Dan Rodricks: Are you an ex-offender looking for a fresh start? Call this number

Dan Rodricks: Are you an ex-offender looking for a fresh start? Call this number
Ex-offenders Carlis Benton, right, and Haleem McClain, left, get trainings in the kitchen of the Episcopal Community Services of Maryland's CUPs Coffeehouse & Kitchen job training program. These programs help them to re-enter into the workforce after they are out of prison. (Kenneth K. Lam / Baltimore Sun)

And so we begin again. With Baltimore beleaguered by crime and violence, I return today to an informal public-service initiative that lived in this space between 10 and 12 years ago.

It began in June 2005 with an open letter to the drug dealers of Baltimore, asking them to consider getting out of that life and offering them some help with the journey.


I gathered information about training and employment programs, apprenticeships, and companies willing to hire ex-offenders. Maybe 20 businesses contacted me to whisper that they were willing to do so, so long as neither their employees nor their customers knew about it.

The response was sudden, surprising and sustained. For two years, hardly a day went by without a phone call or letter from ex-offenders — or their grandmothers, sisters, mothers and girlfriends — seeking employment.

By the time we stopped counting, at least 5,000 men and women had called 410-332-6166 to see what The Baltimore Sun could do for them.

I did not have enough time to follow up and keep records, but I know that several guys found jobs. Several got into training programs to become cooks or auto mechanics. At least two started their own office-cleaning businesses. Some could not stay out of trouble and ended up in prison again.

We made arrangements to refer several men and women to drug treatment. One of them reunited with a high school classmate who gave him a job in commercial real estate. The older heroin addicts expressed fears of being locked up again by police or being shot to death if they fell behind in payments to their dealers. They were eager to get off the street and get into treatment.

I continued to get calls, off and on, for the next few years. I heard from guys on parole or probation who said they were either unemployed or underemployed. The ones between 25 and 50 seemed most earnest about finding work, staying straight and paying their child support. All of them said they had had trouble getting and keeping jobs because of their criminal records. Several told of being hired for a few months, and having their work praised, only to be let go after their background checks came through.

I also received hundreds of letters from inmates in Maryland prisons. Those still behind the walls were looking for information about businesses that might hire them once they got out.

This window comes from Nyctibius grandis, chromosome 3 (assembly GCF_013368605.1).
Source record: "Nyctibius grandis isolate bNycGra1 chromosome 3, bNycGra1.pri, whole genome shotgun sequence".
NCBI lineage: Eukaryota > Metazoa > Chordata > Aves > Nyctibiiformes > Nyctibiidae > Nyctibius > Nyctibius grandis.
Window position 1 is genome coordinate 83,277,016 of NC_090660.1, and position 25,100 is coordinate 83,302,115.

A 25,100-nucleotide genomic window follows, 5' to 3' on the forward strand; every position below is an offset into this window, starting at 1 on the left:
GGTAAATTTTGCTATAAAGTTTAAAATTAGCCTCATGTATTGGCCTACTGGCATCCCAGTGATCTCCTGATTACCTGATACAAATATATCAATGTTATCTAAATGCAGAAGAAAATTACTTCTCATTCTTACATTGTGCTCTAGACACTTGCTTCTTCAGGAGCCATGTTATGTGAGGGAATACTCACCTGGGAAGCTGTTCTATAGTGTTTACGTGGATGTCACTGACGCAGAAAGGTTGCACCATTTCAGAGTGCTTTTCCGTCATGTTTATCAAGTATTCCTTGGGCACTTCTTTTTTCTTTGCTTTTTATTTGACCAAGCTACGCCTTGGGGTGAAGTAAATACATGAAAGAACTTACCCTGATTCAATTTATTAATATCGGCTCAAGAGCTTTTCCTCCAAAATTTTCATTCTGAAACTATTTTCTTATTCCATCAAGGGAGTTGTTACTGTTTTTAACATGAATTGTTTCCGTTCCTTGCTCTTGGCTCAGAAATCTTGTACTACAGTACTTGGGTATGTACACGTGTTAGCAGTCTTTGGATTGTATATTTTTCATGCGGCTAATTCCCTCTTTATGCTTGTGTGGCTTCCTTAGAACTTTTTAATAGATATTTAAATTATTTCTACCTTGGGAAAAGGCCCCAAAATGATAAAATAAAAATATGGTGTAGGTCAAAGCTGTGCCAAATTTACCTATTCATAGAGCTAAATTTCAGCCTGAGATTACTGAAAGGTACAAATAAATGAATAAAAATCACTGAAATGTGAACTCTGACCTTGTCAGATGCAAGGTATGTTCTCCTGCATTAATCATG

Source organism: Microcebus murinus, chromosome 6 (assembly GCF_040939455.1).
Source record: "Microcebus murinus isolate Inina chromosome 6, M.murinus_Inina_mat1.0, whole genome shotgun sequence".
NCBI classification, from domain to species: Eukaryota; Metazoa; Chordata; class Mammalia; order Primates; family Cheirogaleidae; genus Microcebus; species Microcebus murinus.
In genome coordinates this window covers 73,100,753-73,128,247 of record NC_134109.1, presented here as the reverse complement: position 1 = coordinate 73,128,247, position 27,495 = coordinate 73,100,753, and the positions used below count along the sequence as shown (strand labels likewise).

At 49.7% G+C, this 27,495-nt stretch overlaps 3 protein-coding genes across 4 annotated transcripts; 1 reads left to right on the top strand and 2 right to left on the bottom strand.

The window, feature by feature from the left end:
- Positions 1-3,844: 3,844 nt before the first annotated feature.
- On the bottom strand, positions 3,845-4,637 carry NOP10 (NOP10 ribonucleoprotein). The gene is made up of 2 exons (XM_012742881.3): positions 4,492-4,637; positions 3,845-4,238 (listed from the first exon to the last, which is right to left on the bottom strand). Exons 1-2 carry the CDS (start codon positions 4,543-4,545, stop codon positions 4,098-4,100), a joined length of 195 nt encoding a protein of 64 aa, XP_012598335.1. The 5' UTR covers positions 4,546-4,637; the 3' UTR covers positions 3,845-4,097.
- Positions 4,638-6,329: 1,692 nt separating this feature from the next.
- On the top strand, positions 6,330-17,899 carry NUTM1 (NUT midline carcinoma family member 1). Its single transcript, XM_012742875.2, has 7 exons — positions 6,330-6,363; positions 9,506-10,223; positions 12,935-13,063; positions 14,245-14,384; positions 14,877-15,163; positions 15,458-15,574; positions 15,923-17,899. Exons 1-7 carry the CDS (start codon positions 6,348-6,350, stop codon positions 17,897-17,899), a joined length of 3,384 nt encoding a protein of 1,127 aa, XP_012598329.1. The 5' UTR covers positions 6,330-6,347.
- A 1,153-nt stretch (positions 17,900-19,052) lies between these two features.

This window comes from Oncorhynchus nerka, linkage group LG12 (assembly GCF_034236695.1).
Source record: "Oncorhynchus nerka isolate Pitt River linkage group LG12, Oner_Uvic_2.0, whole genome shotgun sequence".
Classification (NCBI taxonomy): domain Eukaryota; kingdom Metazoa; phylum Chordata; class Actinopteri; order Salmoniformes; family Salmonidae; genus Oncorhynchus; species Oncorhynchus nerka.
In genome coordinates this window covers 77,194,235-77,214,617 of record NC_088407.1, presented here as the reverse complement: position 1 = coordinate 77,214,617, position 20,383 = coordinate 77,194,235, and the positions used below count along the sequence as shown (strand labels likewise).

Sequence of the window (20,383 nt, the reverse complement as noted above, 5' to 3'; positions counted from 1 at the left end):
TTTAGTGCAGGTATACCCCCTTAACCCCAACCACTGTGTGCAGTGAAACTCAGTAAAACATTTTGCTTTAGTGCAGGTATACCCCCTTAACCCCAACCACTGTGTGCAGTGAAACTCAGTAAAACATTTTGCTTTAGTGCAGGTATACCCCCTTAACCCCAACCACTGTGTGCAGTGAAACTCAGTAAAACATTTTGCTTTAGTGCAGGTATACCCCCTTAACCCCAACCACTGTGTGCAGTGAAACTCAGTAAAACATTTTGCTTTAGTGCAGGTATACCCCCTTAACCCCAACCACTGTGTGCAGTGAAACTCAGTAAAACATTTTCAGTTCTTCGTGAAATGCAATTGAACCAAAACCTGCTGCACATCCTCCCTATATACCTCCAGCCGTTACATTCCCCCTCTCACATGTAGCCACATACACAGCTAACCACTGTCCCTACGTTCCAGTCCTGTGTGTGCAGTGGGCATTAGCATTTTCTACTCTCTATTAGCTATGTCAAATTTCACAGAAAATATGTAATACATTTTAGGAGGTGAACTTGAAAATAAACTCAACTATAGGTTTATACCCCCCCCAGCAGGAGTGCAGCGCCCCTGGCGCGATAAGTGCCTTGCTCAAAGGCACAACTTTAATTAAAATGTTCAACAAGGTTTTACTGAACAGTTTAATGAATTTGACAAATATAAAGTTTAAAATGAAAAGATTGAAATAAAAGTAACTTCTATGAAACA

I think total contacts — by phone, email and post — might have reached 7,000 before I pulled away from the project in late 2007.

A decade later, I continue to receive requests for information. On Thursday, a letter from a woman named Hope asked if I knew someone who might hire a fellow she’s trying to help: “Though he has walked a fine line since being home from jail, he is getting discouraged due to getting turned down for jobs or feeling he has to work jobs where they treat people [badly] because they know they cannot just go find another job because of their criminal record.”

So look, here we go again.

There have been too many shootings and killings, and I have to believe that, unless they’re gang members, most guys caught up in the street life would like to get out of it. What they want is a decent job.

That’s not wishful thinking on my part. That’s something I have heard over and over.

The risks are too high in Baltimore; there are too many guns and too many punks willing to use them at the slightest provocation.

So the phone number is the same (410-332-6166), and I check the voice mail every 24 hours. Call if you want help. Be patient. I’ll get back to you.


I’ve made arrangements for referrals to Living Classrooms, the Work First Foundation, Goodwill Industries of the Chesapeake and the Mayor’s Office of Employment Development. They’re going to help us out. They all have programs for ex-offenders. I’ll be telling you more about all of them in this space in the coming weeks and months.

I’m updating my list of companies willing to hire men and women who’ve been incarcerated — as long as their crimes were not violent, not too recent, and did not involve children.

If you own a small or medium-sized business and if you’re willing to take a chance on an ex-offender, please let me know. Or contact Jason Perkins-Cohen, director of the city’s employment development office. He has a pool of people looking for work, and his office can help yours screen for the best candidates.

I don’t know that this will reduce crime in our city. I don’t know for sure that it did last time. But there are men and women who certainly know they’re living a life of high risk if they stay on the street. You know you need to change course before it’s too late.

So do something about it.